Column: Hillsborough PTC should reject rideshare regs – Tampabay.com

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The Hillsborough County Public Transportation Commission will think about a controversial set of proposed laws in the present day that would jeopardize the continued operation of rideshare corporations inside Hillsborough County and critically impede our capability to develop a regional transportation system. If the PTC continues down its present regulatory path, we not solely danger dropping these corporations however we can also achieve nationwide notoriety as a group that rejected new know-how and business innovation, and concurrently failed to deal with its rising transportation considerations.

The proposed mandates would require rideshare corporations similar to Uber and Lyft to gather and submit fingerprint knowledge for his or her drivers, impose seven-minute minimal wait occasions on their passengers and improve minimal fares to $7, with stiffer penalties prescribed for noncompliance. Similar proposed laws have led rideshare corporations to droop operations in Broward County and utterly exit the market in Austin, Texas.

While the security and nicely-being of our residents and guests is of the utmost significance, affordable options can and have to be achieved. Nearly 70 cities in over 30 states have created passable regulatory buildings that handle safety, insurance coverage and compliance, and work for all events concerned. The rideshare business has already embraced security and safety measures as a part of its working mannequin: no money ever modifications palms, the id of each passengers and drivers is clear and trackable, and GPS knowledge is logged for each journey. Beyond this, most cities have reported marked decreases in drunken driving arrests because of the availability and use of rideshare corporations. Tampa Bay is not any exception.

Building a regional transportation system is commonly cited because the No. 1 problem, and alternative, dealing with Tampa Bay. It’s extensively acknowledged that we have to develop an efficient multimodal community that gives a variety of mobility choices, together with premium transit, buses, ferries, bikes and cars. Stepping as much as that problem would be the key to attracting and retaining younger expertise and corporations, connecting our residents to a wider vary of job alternatives and, finally, making a extra aggressive and affluent area.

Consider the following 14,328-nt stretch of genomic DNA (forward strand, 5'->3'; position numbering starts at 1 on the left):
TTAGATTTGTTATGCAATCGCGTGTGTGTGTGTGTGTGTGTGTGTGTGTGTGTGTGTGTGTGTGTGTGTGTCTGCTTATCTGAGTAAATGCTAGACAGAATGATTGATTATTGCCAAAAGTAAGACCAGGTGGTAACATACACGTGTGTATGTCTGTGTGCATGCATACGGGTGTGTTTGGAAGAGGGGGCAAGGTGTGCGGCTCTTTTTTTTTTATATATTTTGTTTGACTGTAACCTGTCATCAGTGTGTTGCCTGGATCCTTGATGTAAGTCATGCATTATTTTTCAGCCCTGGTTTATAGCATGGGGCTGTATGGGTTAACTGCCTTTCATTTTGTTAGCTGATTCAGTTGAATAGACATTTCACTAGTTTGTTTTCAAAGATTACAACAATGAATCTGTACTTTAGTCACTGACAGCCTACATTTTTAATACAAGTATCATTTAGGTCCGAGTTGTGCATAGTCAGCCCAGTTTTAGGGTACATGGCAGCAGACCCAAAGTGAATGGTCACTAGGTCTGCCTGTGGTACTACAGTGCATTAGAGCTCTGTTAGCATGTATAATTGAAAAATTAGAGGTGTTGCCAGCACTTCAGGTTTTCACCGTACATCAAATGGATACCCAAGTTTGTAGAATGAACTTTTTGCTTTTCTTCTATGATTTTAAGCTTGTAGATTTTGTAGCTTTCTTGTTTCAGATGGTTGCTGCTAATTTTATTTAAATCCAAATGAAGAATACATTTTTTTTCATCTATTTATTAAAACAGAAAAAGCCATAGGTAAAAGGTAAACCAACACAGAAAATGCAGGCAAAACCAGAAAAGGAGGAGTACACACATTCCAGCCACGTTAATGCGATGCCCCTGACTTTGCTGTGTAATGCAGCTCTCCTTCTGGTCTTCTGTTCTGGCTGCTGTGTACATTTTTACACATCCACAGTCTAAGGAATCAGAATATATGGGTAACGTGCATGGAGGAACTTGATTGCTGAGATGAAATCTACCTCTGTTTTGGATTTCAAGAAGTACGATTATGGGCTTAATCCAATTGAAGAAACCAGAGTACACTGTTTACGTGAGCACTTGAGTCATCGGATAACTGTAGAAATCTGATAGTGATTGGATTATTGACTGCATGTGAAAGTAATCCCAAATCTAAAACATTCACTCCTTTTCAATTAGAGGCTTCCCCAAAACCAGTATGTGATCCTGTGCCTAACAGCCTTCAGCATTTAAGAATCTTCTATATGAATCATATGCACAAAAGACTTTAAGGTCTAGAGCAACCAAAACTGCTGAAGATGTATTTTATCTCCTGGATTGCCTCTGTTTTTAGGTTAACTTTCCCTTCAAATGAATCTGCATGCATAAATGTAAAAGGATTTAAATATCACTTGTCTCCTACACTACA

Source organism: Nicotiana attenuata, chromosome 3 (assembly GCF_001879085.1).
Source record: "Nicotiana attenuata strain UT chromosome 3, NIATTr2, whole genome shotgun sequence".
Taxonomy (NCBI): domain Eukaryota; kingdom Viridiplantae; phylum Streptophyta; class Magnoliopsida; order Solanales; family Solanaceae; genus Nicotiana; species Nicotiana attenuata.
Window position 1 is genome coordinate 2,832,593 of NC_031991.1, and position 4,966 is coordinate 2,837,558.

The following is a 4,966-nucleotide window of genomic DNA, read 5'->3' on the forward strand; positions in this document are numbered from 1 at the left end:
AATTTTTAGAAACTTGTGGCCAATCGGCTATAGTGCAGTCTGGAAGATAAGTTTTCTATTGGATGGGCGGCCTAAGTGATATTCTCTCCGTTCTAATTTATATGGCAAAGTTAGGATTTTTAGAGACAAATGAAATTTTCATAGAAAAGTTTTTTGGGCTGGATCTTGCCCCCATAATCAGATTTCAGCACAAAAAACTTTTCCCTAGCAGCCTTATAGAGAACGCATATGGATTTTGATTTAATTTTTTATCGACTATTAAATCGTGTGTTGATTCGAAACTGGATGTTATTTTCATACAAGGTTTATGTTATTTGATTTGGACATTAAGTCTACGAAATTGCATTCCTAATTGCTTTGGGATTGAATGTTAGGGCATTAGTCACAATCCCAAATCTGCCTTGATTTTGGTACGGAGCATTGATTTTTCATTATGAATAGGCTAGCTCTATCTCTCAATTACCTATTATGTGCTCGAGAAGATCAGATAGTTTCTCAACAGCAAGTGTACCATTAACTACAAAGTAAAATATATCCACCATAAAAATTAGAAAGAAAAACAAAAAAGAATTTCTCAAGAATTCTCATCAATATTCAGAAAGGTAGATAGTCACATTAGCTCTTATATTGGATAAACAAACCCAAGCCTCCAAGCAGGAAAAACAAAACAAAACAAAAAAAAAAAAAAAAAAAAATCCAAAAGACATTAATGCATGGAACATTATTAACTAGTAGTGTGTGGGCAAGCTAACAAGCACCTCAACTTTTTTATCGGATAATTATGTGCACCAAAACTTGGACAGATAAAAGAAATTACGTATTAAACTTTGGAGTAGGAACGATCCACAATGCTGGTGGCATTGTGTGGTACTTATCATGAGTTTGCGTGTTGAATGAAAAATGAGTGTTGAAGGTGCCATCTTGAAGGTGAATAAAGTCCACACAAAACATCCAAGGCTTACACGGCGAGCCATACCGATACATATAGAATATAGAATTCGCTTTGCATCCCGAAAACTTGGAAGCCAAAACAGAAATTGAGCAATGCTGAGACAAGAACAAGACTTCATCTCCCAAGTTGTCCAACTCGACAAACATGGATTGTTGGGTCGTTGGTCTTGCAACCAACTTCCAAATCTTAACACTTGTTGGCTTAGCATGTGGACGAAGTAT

Rideshare is a big piece of this equation and exhibits robust promise as a “first-mile, last-mile” choice, shifting individuals between their houses and a core transit system. The Pinellas Suncoast Transit Authority is already creating a nationwide mannequin by means of a pilot program that gives sponsored rideshare and taxi work-to-house rides to low-revenue, transportation-deprived residents. Another pilot program in Pinellas, Direct Connect, offers low-value rideshare and taxi service to and from the PSTA community to all riders, and that program is increasing all through the county. Similar packages are starting to seem in main U.S. metropolitan areas, in partnerships lauded by revered organizations such because the American Public Transportation Association, and affirmed in transportation analysis such because the affiliation’s current report, “Shared Mobility and the Transformation of Public Transit.”

Yet if the PTC adopts an unacceptable regulatory framework that causes the rideshare corporations to droop operations in Hillsborough County, it is probably that service all through the complete area shall be adversely affected. In this state of affairs, if a rideshare driver transports a passenger from a neighboring county to a vacation spot inside Hillsborough County, the driving force would then have to go away Hillsborough County earlier than choosing up one other passenger, and the passenger can be unable to make use of the rideshare service to return residence. That’s not the best way rideshare, congestion administration, or mobility is designed to work.

These inconsistent laws create an surroundings that negatively impacts each rideshare companies and their clients. Because of this, it seems that the Florida Legislature is ready to take up the difficulty in the course of the 2017 legislative session. Options on the desk might embrace proposals to disband the PTC and shift regulatory authority to the Hillsborough County Board of County Commissioners, or to supply a statewide regulatory construction that creates constant, and authorized, insurance policies to information the business in all the state’s 67 counties. Clarification of the PTC’s regulatory position, and the laws themselves, will assist to create the right regulatory framework for a rising business.

We look ahead to working with members of the Tampa Bay legislative delegation and different state officers to craft an extended-time period answer to rideshare laws when the Legislature meets in March. Until that point, we encourage the PTC to chorus from any instant actions that may disrupt a service that has already offered a lot profit to our group, and guarantees to be a serious a part of a future transportation answer for our area.

Rick Homans is president and CEO of the Tampa Bay Partnership.

Column: Hillsborough PTC should reject rideshare regs 09/13/16

[Last modified: Tuesday, September 13, 2016 5:48pm]


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